Village Artisans, Landed Elites, and the State

Nandita Prasad Sahai

in Politics of Patronage and Protest

Published in print June 2006 | ISBN: 9780195678963
Published online October 2012 | e-ISBN: 9780199081660 | DOI:
Village Artisans, Landed Elites, and the State

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In an effort to re-examine stereotypical representations of ‘a continually suffering toiling class’ of artisans and an extractive state, this chapter investigates the complex grid of rights and obligations between the Jodhpur state and its artisans during the reign of Maharaja Vijai Singh (1750s-1770s). The author discusses artisanal strategies of survival in a harsh desert landscape which made for fluctuations in demand for their crafted goods. The author goes on to describe the Birat system of patronage between the elite and the artisan. The chapter also describes how, to avoid market over-saturation, rural artisans worked to establish trade monopolies and disallow caste-fellows to migrate or immigrants to settle in their village. Money lending and debt are also discussed, as also some instances of debt leading to bonded labour when artisans were forced to become halis and valis. The author concludes by discussing opportunities and instances of artisanal rebellion and protest (through petitions and the ultimate threat of mass emigration away from the village) when wajib considerations were violated.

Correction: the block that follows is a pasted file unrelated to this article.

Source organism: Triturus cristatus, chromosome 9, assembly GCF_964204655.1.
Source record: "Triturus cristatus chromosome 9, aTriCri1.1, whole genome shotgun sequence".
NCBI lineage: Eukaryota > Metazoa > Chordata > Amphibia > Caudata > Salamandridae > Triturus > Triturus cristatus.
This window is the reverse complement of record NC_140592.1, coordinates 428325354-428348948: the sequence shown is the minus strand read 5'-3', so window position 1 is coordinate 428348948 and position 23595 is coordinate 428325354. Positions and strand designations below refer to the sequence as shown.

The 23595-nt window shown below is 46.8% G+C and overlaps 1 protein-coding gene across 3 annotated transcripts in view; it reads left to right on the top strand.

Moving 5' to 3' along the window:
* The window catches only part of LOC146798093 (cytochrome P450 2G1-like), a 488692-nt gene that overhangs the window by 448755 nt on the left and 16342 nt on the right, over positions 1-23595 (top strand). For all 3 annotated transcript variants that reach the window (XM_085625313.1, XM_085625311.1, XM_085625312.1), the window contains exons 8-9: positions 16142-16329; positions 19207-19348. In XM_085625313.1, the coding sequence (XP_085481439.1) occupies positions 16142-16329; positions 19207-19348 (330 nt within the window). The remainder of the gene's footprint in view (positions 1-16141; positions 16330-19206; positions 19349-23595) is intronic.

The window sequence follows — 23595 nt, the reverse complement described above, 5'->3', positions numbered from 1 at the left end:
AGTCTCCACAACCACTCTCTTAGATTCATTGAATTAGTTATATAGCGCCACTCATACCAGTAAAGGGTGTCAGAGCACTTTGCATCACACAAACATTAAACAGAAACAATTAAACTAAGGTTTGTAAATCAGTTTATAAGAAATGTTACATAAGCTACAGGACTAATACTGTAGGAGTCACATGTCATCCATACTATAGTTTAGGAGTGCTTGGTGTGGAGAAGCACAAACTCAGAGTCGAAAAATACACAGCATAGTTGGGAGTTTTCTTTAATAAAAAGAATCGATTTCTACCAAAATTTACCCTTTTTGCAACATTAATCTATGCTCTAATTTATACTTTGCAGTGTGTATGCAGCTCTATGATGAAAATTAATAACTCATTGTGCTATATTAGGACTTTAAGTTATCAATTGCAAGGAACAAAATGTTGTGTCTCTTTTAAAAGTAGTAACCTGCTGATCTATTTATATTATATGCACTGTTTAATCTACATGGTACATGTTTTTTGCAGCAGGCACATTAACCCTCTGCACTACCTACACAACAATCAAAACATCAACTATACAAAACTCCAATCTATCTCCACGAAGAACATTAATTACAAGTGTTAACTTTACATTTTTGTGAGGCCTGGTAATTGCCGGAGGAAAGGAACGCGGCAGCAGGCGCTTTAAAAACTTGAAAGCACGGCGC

Keywords: caste hierarchy; landowning artisans; artisanal survival strategies; landed elites; Birat System; trade monopolies; Maharaja Vijai Singh; halis; Wajib

Chapter.  24870 words. 

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